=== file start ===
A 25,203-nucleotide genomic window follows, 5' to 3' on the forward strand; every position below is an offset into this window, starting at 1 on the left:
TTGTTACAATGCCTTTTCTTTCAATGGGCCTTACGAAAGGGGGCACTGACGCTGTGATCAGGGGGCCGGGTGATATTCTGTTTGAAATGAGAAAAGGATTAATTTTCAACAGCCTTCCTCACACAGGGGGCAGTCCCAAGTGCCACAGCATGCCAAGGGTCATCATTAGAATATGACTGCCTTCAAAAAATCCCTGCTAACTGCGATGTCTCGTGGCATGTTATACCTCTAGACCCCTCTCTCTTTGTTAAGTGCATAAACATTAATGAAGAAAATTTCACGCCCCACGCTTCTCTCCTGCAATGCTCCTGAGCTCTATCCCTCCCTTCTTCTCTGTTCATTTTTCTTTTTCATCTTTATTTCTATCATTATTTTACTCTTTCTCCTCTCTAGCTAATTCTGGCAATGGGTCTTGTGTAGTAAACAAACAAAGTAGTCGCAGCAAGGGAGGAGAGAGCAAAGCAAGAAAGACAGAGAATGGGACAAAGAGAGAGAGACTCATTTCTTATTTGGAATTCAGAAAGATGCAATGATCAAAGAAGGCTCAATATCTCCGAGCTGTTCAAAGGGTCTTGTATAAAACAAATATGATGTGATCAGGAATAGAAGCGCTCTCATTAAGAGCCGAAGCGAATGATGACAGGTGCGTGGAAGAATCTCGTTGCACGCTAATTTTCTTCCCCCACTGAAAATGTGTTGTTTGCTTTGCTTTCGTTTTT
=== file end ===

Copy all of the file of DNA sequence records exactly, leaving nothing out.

A 25,203-nucleotide genomic window follows, 5' to 3' on the forward strand; every position below is an offset into this window, starting at 1 on the left:
TTGTTACAATGCCTTTTCTTTCAATGGGCCTTACGAAAGGGGGCACTGACGCTGTGATCAGGGGGCCGGGTGATATTCTGTTTGAAATGAGAAAAGGATTAATTTTCAACAGCCTTCCTCACACAGGGGGCAGTCCCAAGTGCCACAGCATGCCAAGGGTCATCATTAGAATATGACTGCCTTCAAAAAATCCCTGCTAACTGCGATGTCTCGTGGCATGTTATACCTCTAGACCCCTCTCTCTTTGTTAAGTGCATAAACATTAATGAAGAAAATTTCACGCCCCACGCTTCTCTCCTGCAATGCTCCTGAGCTCTATCCCTCCCTTCTTCTCTGTTCATTTTTCTTTTTCATCTTTATTTCTATCATTATTTTACTCTTTCTCCTCTCTAGCTAATTCTGGCAATGGGTCTTGTGTAGTAAACAAACAAAGTAGTCGCAGCAAGGGAGGAGAGAGCAAAGCAAGAAAGACAGAGAATGGGACAAAGAGAGAGAGACTCATTTCTTATTTGGAATTCAGAAAGATGCAATGATCAAAGAAGGCTCAATATCTCCGAGCTGTTCAAAGGGTCTTGTATAAAACAAATATGATGTGATCAGGAATAGAAGCGCTCTCATTAAGAGCCGAAGCGAATGATGACAGGTGCGTGGAAGAATCTCGTTGCACGCTAATTTTCTTCCCCCACTGAAAATGTGTTGTTTGCTTTGCTTTCGTTTTT